An Afghan Photographer’s Portrait of Her Mother
Laila Hazara left her homeland for America, following her children to safety. One daughter captured her life over five years
It was early fall, and my elderly mother, Laila, was in Mazar-e-Sharif Airport, trying to get out of Afghanistan. She needed to be quick: Two months earlier, the Taliban had regained power, and airports across the country were shutting down. Laila was sick; she had just tested positive for COVID-19 and needed to breathe from an oxygen tank that sat beside her wheelchair, like a sort of pet. It was Oct. 7, 2021, and my mother was leaving her beloved Afghanistan for the second time.
Initially, airport officers deemed her too high a risk, worried that her health would fail mid-air. But my sister and brother, who were also there with their families, pleaded with them, saying they would not hold the airline responsible if something bad happened to her. Finally, she was allowed to board, but without the unwieldy oxygen tank. She knew this would be difficult — without it, there was a chance she could stop breathing. After very little consideration, Laila ripped the tubes from her nose. “I go with my children,” she told them, defiant.
Eventually, the airport gates opened, and the passengers boarded a bus that took them to a plane headed for Qatar. From Doha, she would fly to Germany and then on to the United States, where more of us were waiting for her, including me and two more of my brothers. As the plane departed Afghanistan, we tracked its path online, desperately hoping that she would not go into respiratory arrest. This was the most stressful moment of our lives: watching a little lit pin on a screen, over three excruciating hours, not knowing if our matriarch was able to breathe or not.
At last, Laila landed in Doha, where she was rushed to a hospital. There, she spent the next two weeks before starting the next leg of her journey.
For Laila, this salvation was about more than her physical safety. Getting on that plane and out of Afghanistan had not been her only concern. My mother was more afraid that members of the Taliban would identify her and our family. We are of Hazara ethnicity and have been heavily discriminated against over many years. We have several relatives and friends who have been killed in suicide attacks aimed at them because they are from our Shiite minority.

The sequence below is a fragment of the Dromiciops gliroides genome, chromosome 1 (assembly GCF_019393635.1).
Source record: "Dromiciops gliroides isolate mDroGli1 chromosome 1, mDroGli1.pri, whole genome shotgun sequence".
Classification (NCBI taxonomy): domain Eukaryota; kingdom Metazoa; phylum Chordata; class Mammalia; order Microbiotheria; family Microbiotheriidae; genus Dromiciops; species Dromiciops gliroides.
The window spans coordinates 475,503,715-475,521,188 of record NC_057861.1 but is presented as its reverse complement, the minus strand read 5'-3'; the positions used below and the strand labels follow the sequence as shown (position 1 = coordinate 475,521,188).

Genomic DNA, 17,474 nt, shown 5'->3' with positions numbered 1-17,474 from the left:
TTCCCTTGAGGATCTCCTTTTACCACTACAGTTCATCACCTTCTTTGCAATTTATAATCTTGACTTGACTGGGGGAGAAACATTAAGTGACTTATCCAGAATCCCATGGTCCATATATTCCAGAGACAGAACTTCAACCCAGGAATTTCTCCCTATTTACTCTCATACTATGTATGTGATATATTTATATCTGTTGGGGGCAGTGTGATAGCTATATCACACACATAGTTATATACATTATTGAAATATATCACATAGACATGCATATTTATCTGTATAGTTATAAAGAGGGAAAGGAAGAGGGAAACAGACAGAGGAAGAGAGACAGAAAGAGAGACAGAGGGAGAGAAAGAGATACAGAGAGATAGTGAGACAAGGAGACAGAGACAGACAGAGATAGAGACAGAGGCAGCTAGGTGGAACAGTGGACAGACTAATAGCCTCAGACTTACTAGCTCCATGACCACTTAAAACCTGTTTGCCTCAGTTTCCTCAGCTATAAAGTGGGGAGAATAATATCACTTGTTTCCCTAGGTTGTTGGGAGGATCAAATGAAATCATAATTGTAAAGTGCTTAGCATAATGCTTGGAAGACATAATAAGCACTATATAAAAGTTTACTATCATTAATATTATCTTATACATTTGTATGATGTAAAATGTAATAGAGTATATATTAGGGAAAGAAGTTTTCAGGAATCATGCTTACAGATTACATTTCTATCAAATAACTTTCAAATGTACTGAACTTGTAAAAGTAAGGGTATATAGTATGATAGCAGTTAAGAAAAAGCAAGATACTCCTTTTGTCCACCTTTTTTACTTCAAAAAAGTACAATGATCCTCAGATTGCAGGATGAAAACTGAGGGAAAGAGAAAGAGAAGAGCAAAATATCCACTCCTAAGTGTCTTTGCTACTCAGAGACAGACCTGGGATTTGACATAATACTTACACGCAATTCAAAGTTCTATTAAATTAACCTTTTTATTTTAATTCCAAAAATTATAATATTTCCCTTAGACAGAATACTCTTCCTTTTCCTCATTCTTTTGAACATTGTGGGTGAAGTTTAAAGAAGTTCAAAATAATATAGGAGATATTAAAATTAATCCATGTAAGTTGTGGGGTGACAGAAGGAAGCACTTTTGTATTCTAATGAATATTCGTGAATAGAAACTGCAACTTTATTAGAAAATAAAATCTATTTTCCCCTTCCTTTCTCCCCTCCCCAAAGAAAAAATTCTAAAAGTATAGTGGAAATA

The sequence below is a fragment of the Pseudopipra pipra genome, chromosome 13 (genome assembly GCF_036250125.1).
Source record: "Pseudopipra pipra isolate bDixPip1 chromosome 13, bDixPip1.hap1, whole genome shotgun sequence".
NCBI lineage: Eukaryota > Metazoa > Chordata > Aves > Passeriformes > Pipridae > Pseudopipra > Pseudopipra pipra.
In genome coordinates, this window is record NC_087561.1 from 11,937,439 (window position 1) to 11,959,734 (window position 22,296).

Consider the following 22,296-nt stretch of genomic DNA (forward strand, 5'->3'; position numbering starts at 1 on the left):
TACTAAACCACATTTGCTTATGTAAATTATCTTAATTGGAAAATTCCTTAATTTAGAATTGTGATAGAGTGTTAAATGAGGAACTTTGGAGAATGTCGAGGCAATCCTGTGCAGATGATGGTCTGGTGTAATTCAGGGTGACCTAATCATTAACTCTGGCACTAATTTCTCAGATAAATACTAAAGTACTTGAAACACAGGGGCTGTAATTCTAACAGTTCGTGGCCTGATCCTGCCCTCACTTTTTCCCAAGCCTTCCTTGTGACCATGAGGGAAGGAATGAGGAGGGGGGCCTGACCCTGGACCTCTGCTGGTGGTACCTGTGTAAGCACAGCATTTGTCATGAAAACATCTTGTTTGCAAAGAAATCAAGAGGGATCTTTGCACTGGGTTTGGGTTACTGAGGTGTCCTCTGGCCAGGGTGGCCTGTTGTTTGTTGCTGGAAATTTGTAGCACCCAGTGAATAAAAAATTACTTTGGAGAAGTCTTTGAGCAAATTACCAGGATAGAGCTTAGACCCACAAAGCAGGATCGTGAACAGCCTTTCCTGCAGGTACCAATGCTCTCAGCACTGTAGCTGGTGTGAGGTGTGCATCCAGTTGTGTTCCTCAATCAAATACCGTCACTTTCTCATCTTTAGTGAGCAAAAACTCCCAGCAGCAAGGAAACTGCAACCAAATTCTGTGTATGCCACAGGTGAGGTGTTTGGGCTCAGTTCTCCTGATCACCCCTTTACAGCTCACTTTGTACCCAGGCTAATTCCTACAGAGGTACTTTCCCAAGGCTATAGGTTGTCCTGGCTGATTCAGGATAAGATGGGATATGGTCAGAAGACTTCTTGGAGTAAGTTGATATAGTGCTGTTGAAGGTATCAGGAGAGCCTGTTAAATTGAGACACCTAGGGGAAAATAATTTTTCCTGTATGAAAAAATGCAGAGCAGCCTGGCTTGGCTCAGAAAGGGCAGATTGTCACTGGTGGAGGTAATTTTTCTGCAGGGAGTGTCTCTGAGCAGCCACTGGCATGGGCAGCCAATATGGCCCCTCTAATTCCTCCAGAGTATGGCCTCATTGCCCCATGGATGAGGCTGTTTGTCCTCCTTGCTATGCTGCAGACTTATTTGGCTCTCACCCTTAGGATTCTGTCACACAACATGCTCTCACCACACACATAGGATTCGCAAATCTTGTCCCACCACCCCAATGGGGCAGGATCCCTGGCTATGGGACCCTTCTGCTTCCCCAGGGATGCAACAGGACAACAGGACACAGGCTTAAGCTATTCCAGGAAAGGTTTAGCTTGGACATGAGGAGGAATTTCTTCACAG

For this 74-year-old grandmother, the Taliban are the epitome of violence and brutality.
The first time Laila left Afghanistan was in 1979, when she and her husband, Mohammad (my father), fled after members of the communist government killed his cousin. They went west, to Iran, where they lived out the decade of our country’s Soviet occupation. It was here that Laila’s eight children were born, including me. She has always tried to give us a better life than the one we were dealt. When our brother Reza was 9 years old, he was involved in a car accident that left him in a coma. Our mother nursed him every day, into his adulthood. She saw it as her duty to protect us from the dangers and violence that lurked around every corner, and she never wanted us to know what sacrifices she made for her children.
After Laila returned to Afghanistan in 2008, she was surprised by how her country had changed, how closed it had become for women. Even so, and despite being from the Hazara minority, Laila managed all sorts of feats, including becoming an extra in a Hollywood film shot in Afghanistan in 2010 (“Act of Dishonor”). In 2011, she worked with a U.S.-funded program in a village in her native Wardak province, helping women find work and achieve financial independence.
In 2020, she lost Mohammad, who was her biggest supporter. After a lifetime of his encouragement, she found herself suddenly alone. A year later, the Taliban swept to power.
Now, she lives with her children in the United States, in Alexandria in Virginia, where there is a large Afghan community. She is continually amazed at the differences between life in Afghanistan and in America, and how many opportunities there are for women and girls: how they can study whatever they want, how they can choose their careers, how they can safely come home after dark. After she experienced a lifetime of discrimination for being Hazara, America seems to have equality — at least on the surface.
Of course, she misses Afghanistan, mostly the land itself. When she was a girl, she would help her father work their fields in the central Wardak province, where they grew wheat, potatoes, turnips and carrots. She is far from her siblings, relatives and friends, and it pains her knowing what Afghan women are having to endure under Taliban rule. Life is difficult at home for everyone, but women have no individual or social freedoms; they cannot go to work or study. Laila and her daughters are physically free, but she is constantly thinking of her sisters back home and how their lives are dominated by oppression.
Laila longs to see Reza, whom she believes has been transferred to Germany for treatment. My siblings and I decided we could not tell her the truth, that he had died shortly after she left Afghanistan. It would be simply unbearable for her.
For now, she is happy. Her children are artists, journalists and writers. We are thriving; we are safe. And we all owe our ability to think freely and creatively to our mother, whose hands are kind and whose heart cannot help but be warm.
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